By Chakshu Rai and Anirudh Burman What is the difference between a JPC and a PAC? A structured committee system was introduced in 1993 to provide for greater scrutiny of government functioning by Parliament. Most committees of Parliament include MPs from both the Lok Sabha and Rajya Sabha. A Joint Parliamentary Committee (JPC) is an ad-hoc body. It is set up for a specific object and duration. Joint committees are set up by a motion passed in one house of Parliament and agreed to by the other. The details regarding membership and subjects are also decided by Parliament. For example, the motion to constitute a JPC on the stock market scam (2001) and pesticide residues in soft drinks (2003) was moved by the government in the Lok Sabha. The motion on the stock market scam constituted a JPC of 30 members of which 20 were from the Lok Sabha and 10 were from the Rajya Sabha. The motion to constitute the JPC on pesticides included 10 members from the Lok Sabha and 5 from the Rajya Sabha. The terms of reference for the JPC on the stock market scam asked the committee to look into financial irregularities, to fix responsibility on persons and institutions for the scam, to identify regulatory loopholes and also to make suitable recommendations. The Public Accounts Committee (PAC), however, is constituted every year. Its main duty is to ascertain how the money granted (budget) by Parliament has been spent by the government. The PAC scrutinises the accounts of the government on the basis of CAG reports. The composition and functions of the committee are governed by parliamentary procedures. The PAC can consist of 15 to 22 members. Not more than 15 members can be from the Lok Sabha, and the representation from the Rajya Sabha cannot exceed 7 members. A minister cannot be a member of the PAC. What can a JPC do that a PAC cannot? The PAC examines cases involving losses and financial irregularities. Its examination is usually limited to the scrutiny of CAG reports and issues raised by the reports. The committee expresses no opinion on points of general policy, but it is within PAC’s jurisdiction to point out whether there has been waste in carrying out that policy. The mandate of a JPC depends on the motion constituting it. This need not be limited to the scrutiny of government finances. How many JPCs have we had so far? Although a number of joint committees have been formed since Independence, four major JPCs have been formed to investigate significant issues that have caused controversy. These are: (1) Joint Committee on Bofors Contracts; (2) Joint Committee to enquire into irregularities in securities and banking transactions; (3) Joint Committee on stock-market scam; and (4) Joint Committee on pesticide residues in and safety standards for soft drinks. How effective have JPCs been? Is the government bound by their recommendations? JPC recommendations have persuasive value but the committee cannot force the government to take any action on the basis of its report. The government may decide to launch fresh investigations on the basis of a JPC report. However, the discretion to do so rests entirely with the government. The government is required to report on the follow-up action taken on the basis of the recommendations of the JPC and other committees. The committees then submit ‘Action Taken Reports’ in Parliament on the basis of the government’s reply. These reports can be discussed in Parliament and the government can be questioned on the basis of the same. How effective is the PAC process? Between 2005 and 2010, the PAC has prepared 54 reports and examined ministries that have cumulatively received around 80% of the budgetary allocations in the last five financial years. Since it is not possible to examine every CAG audit finding in a formal manner, ministries have to submit Action Taken Notes to the PAC on all audit paragraphs. A 2009-10 report of the PAC, however, noted that there were 4,934 audit paragraphs still pending with various ministries. What can the JPC or the PAC find in the 2G case that is not already known, that the CAG and the Trai have not already said? The JPC or the PAC can only look at the documents and examine ministry officials who testify before the committee. The parliamentary committees can arrive at independent conclusions based on the documents placed before them. Members of the committee can also place dissent notes if they do not agree with the majority. Can Raja be tried and the telecom licences cancelled on basis of a JPC report or do we need a CBI report as well? Prosecution of individuals and cancellation of licences are executive functions and can only be initiated by the government. A JPC report can recommend the prosecution of a particular person or the cancellation of certain licences. However, the government can disagree with the JPC’s findings and refuse to take such action. How much of Parliament time have we lost already and how many critical Bills are stuck? The Lok Sabha and Rajya Sabha are supposed to work daily for six hours and five hours, respectively. The Lok Sabha has worked for five hours and forty five minutes and Rajya Sabha has worked for an hour and twenty five minutes in the past 12 days. Some important Bills that are listed for consideration and passing in Parliament are the Seeds Bill, 2004; the Commercial Division of High Courts Bill, 2009; and the Amendment to the Right to Education Act, 2010. Bills listed for introduction include the National Identification Authority Bill, 2010; the Protection of Women from Sexual Harassment in Workplace Bill, 2010; the Judicial Standards and Accountability Bill, 2010; Land Acquisition (Amendment) Bill; and the Rehabilitation and Resettlement Bill. This article appeared in Financial Express.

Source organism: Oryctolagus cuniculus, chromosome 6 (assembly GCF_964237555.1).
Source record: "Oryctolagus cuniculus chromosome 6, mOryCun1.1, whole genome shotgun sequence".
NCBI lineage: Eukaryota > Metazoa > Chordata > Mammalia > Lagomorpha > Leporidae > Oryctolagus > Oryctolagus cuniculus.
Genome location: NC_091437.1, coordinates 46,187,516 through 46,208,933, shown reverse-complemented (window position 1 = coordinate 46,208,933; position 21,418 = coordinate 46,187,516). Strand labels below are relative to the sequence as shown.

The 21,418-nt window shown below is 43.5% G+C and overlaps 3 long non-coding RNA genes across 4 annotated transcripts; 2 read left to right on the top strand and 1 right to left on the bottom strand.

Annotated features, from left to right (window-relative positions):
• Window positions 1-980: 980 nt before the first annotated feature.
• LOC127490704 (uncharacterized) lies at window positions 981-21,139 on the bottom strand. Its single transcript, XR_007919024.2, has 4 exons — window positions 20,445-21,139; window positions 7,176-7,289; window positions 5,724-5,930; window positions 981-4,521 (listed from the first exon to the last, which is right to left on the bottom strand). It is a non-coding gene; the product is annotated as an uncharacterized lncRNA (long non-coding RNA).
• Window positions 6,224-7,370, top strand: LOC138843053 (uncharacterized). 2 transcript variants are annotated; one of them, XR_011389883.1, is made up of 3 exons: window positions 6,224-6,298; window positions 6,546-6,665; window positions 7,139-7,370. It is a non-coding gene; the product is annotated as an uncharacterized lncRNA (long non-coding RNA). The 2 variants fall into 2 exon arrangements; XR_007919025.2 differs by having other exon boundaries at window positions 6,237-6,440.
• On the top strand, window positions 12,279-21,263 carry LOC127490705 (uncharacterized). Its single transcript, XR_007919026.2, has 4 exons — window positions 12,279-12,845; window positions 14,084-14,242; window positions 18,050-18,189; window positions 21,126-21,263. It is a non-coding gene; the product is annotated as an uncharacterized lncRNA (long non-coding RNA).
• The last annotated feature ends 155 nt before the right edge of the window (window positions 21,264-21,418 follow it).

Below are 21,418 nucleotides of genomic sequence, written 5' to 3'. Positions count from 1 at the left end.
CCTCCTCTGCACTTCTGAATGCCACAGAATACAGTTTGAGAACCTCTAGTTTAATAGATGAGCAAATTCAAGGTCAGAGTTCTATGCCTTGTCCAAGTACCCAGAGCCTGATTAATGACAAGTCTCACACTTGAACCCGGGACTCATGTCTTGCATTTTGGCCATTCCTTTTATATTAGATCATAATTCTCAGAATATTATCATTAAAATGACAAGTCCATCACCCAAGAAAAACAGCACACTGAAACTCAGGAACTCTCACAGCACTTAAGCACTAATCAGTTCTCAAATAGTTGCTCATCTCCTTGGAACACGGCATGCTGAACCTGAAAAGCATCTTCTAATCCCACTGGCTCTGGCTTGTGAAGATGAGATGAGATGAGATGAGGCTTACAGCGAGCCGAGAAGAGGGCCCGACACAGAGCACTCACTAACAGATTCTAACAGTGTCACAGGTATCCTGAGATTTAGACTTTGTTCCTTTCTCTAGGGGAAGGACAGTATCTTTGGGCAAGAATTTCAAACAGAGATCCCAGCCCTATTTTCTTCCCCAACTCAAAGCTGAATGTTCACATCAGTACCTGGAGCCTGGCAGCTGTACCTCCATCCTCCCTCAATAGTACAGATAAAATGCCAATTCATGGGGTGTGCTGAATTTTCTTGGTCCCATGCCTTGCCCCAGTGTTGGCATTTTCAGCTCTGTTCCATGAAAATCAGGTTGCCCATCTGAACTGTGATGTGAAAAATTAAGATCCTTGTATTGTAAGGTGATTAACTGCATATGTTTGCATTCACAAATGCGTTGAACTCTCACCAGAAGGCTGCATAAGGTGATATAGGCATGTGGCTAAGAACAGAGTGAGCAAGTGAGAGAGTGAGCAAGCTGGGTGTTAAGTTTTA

On June 13, 2022, the West Bengal government passed a Bill to replace the Governor with the Chief Minister, as the Chancellor of 31 state public universities (such as Calcutta University, Jadavpur University). As per the All India Survey on Higher Education (2019-20), state public universities provide higher education to almost 85% of all students enrolled in higher education in India. In this blog, we discuss the role of the Governor in state public universities.